I woke up early on New Year’s Day 2021. The family was sound asleep, so I went to watch the sunrise with a cup of coffee. I reflected on 2020 and looked ahead to what I know will be a better year as I look forward to a new job, a slow return to normal life as we enter the age of the COVID vaccine and seeing friends and family.
At mid-morning I got a call that my father was nearing the end. He’d not been well for a while but the sudden turn for the worse was not what I was expecting. Kara, the kids and I hopped in the car for the hour and a half drive to my dad’s house. He passed when we were about 20 minutes away from arriving.
Thankfully he passed peacefully, and with his wife Brenda who had cared for him tremendously since suffering a stroke. We are grateful for all she did.
I wasn’t able to see him recently due to COVID. Kara and I were in quarantine that I just came out of on Thursday. As a result we couldn’t celebrate Christmas with my dad, and were hoping to do that soon. I had flown to see him in Florida in October and drove him and his wife from Bradley Airport in November when they returned home.
I’ll miss a whole lot about my Dad, especially his chats about his fascinating career. He was an electrical engineer for decades with Raytheon, working on classified government projects. He studied missile technology in college and later worked on radar for the U.S. Navy. Dad wasn’t allowed to talk too much about what he did, and I never entered his workplaces. I found a few photos of him on the job, including this one below, but their origin is not known.
Dennis Carl House traveled extensively for his job, including Europe and Asia. By the way, I have a different middle name, so I’m not a junior. I accompanied him on a couple of business trips, including one summer in college to a military base in Norfolk, Virginia. After I dropped him off, I stopped to take some photos of some really cool ships. Within minutes the military police were on me, telling me photography on the base was not allowed. Wherever he went Dad would send me postcards, and I’m compiling them for a future remembrance.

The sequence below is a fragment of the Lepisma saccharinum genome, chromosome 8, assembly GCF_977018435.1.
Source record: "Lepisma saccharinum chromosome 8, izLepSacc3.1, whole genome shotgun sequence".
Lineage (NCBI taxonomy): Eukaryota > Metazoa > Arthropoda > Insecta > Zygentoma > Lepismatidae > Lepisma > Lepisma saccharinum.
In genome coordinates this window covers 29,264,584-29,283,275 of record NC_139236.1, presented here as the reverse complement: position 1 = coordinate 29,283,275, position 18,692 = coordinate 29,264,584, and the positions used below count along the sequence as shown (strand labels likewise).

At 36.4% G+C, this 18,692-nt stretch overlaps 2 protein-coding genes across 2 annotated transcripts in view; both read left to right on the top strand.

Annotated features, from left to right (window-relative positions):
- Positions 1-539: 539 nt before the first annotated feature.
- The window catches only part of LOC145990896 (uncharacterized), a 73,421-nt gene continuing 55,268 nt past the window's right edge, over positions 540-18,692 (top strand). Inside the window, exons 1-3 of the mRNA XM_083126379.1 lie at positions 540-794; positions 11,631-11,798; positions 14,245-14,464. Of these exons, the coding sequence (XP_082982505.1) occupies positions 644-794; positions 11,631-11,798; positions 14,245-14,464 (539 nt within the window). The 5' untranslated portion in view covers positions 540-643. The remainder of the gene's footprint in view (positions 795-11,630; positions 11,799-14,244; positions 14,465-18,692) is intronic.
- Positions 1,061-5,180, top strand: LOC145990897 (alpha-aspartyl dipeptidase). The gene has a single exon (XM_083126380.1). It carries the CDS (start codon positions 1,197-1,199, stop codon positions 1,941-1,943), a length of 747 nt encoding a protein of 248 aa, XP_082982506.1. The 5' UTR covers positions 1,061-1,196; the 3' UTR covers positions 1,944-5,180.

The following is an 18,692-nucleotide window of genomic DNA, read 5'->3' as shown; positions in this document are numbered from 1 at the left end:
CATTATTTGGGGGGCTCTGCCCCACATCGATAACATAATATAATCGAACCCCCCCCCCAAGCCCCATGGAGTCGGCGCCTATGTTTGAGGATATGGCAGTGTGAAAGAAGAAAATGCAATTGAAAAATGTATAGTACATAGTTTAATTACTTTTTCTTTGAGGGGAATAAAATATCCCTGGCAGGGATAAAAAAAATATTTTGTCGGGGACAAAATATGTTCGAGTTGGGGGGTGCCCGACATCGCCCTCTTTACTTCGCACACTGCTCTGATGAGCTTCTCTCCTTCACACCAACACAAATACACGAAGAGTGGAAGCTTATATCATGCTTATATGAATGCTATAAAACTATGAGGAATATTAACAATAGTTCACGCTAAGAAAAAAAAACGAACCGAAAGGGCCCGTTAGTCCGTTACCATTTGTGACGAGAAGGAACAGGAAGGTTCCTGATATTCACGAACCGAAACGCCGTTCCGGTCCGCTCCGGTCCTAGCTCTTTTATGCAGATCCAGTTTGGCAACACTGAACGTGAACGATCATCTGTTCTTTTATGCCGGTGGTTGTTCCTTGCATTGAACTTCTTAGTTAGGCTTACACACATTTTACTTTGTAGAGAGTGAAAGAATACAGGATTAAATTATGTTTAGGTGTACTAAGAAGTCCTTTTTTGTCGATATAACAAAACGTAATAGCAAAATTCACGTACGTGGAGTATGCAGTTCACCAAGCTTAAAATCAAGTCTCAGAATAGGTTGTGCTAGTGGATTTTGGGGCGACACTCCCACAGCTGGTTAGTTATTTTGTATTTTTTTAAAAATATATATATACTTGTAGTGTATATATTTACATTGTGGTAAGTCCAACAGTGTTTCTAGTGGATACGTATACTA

My dad was raised in Haverhill, Massachusetts, the second of four sons of an old Yankee and the daughter of Lithuanian immigrants. I will miss those stories of growing up in the 50s, and his favorite car a late 1950’s Oldsmobile, just like this one he spotted at a car show he took me to when I was in college.
He met my mom at Nortronics in Norwood, which later became Raytheon. Dad would get promoted and moved to other Raytheon plants in metro Boston, but Norwood was our home.
Dad loved the Patriots and took me to a game in the late 60s at Harvard Stadium where we got this pennant, that hangs in Julian’s room. He was a loyal fan and former season ticket holder, attending games with my brother for years including Super Bowls.
He loved genealogy. Inspired by the television miniseries “Roots”, When I was in high school we would head into Boston and go through records and trace our ancestors. We learned the House family came from England to Scituate, Massachusetts in 1634, and we visited graveyards and libraries in Maine and the Cape learning about our forefathers. His work in the 70s and 80s let an amazing discovery just about a year ago, thanks to the website Ancestry, we went all the way back to the year 700, and discovered we have royal Spanish blood.
We took some fun road trips, including one to the northern woods of Maine to visit his brother. We talked about everything during our 12 hours in the car, round trip. I encourage anyone with an aging parent to spend as much time with mom and dad as possible and talk about all the things on your mind. That Maine trip was a great time, and reminded me of how my dad hated traffic, dating back to family vacations to the Cape when he would load up the car and sit in bumper to bumper traffic, for us.
My father always told me how proud he was of me and constantly asked about my career in television news. He came to Rockford, Illinois to visit me at my first anchor job at WREX-TV, and a few times scheduled business trips to nearby Iowa so we could meet up.
Dad loved his grandchildren, and visited them in Hartford and Naples. Julian still remembers him at one of his baseball games.
He also loved golf, and planned on spending winters in Florida playing it. Now he can play every day in heaven. Godspeed Dad. Love you.
Funeral services will be private.
Categories: My life and family